DALLAS At least eight letters containing a suspicious white powder were opened in four different states on Monday from local schools in North Texas to an Alabama bank even a New York City art gallery.

The scares inside schools started unfolding just before lunch as workers, sorting mail in the offices, opened envelopes filled with white powder.

They immediately came on scene and conducted an examination of the powder and they determined it to be corn starch, said Wylie ISD spokesman Ian Halperin.

Firefighters responded to Wylie High School, then Whitt Elementary in Sachse.

Hours earlier, Dallas Fire-Rescue were called to Sunset High School for the same reason.

Gulledge Elementary in Plano also reported a letter with white powder, according to a note sent home by principal Deni Bleggi.

The FBI did not reveal the recipients of the letters at any of the schools, nor did they say where the mail had been postmarked. But federal agents did confirm they are investigating along with U.S. Postal Inspectors.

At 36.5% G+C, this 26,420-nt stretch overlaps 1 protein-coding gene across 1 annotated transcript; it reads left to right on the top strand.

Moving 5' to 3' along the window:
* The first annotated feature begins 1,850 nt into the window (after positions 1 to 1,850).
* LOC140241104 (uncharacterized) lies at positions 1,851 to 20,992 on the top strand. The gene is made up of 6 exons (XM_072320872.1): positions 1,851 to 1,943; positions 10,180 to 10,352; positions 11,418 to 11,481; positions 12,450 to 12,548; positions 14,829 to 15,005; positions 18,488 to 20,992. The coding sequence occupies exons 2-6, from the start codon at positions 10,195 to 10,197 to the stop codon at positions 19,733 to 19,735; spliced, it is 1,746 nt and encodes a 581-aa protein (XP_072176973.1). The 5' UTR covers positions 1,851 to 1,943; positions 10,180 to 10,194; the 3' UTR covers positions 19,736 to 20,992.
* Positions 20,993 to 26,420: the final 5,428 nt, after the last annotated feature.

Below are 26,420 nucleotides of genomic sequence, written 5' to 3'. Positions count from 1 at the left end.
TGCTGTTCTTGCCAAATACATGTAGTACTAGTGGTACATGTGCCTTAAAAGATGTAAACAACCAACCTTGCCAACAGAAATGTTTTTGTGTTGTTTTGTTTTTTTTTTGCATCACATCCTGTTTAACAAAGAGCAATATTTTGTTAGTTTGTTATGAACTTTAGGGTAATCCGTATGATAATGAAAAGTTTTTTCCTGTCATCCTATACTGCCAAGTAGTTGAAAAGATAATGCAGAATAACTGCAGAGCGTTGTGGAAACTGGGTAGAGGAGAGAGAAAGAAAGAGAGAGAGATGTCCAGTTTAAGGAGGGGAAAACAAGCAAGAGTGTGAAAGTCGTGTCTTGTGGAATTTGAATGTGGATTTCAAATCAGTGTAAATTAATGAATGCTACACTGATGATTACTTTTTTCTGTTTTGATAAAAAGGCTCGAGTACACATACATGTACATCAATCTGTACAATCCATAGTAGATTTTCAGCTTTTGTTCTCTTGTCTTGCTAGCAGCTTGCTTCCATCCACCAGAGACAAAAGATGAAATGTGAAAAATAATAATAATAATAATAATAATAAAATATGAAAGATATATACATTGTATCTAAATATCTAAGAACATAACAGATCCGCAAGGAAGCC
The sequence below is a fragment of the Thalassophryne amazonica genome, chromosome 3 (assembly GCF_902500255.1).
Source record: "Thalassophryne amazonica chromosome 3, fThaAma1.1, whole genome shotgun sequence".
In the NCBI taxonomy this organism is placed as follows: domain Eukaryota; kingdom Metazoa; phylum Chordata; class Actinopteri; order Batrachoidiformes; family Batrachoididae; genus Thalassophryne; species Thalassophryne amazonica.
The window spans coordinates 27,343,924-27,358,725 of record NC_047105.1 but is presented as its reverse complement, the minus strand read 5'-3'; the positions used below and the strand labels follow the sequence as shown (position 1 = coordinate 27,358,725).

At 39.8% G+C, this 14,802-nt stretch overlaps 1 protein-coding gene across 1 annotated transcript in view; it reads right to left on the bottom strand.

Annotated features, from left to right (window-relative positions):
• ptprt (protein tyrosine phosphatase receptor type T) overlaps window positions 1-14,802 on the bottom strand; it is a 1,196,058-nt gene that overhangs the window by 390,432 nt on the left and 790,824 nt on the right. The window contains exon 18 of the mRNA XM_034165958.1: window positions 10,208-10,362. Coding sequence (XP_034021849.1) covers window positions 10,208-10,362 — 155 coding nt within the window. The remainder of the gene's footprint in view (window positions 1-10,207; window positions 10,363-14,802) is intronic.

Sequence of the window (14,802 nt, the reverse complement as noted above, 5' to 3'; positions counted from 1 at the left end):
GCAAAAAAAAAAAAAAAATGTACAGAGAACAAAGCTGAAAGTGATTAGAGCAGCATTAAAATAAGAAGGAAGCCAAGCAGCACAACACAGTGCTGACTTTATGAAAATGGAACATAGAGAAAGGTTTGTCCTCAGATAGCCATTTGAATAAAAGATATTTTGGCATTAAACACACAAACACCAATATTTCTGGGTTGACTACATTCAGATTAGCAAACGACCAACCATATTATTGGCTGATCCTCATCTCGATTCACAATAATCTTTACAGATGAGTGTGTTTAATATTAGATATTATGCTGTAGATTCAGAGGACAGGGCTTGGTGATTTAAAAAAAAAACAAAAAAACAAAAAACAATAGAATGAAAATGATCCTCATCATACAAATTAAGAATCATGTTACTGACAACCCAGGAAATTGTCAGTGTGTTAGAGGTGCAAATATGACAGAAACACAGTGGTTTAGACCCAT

News 8 discovered similar letters were being opened across the country on Monday.

One also arrived at Texas Instruments at Highway 75 and LBJ Freeway. It contained threatening language and a suspicious white powder, said TI spokesman Whitney Jodry.

J.F.K. Middle School in Enfield, Connecticut, north of Hartford, also received a letter with a suspicious white powder, according to reporter Tim Jensen of the Enfield Patch. The FBI took it to a lab to be tested, Jensen said.

Neue Galerie, a museum of German and Austrian art in New York City's Upper East Side, reportedly got a letter, too, according to local media. No one answered the phone at the gallery on Monday evening.

Firefighters in Birmingham, Alabama, outfitted themselves up in hazmat suits and locked down the BBVA Compass Financial Center in downtown just before the end of the business day after a secretary opened an envelope with a similar substance.

The hazmat crews just came out of the building with the substance. We did run tests on it. It turned out to be corn starch, said Birmingham Fire Department spokeman C.W. Mardis.

For two years, federal agents have hunted the person who sent similar letters from a Dallas post office to schools and lawmakers.

It's uncertain whether Monday's letters are linked to previous mailings, nor is the sender's motive known in any of the incidents.

No one was hurt at any of the locations in four states on Monday.


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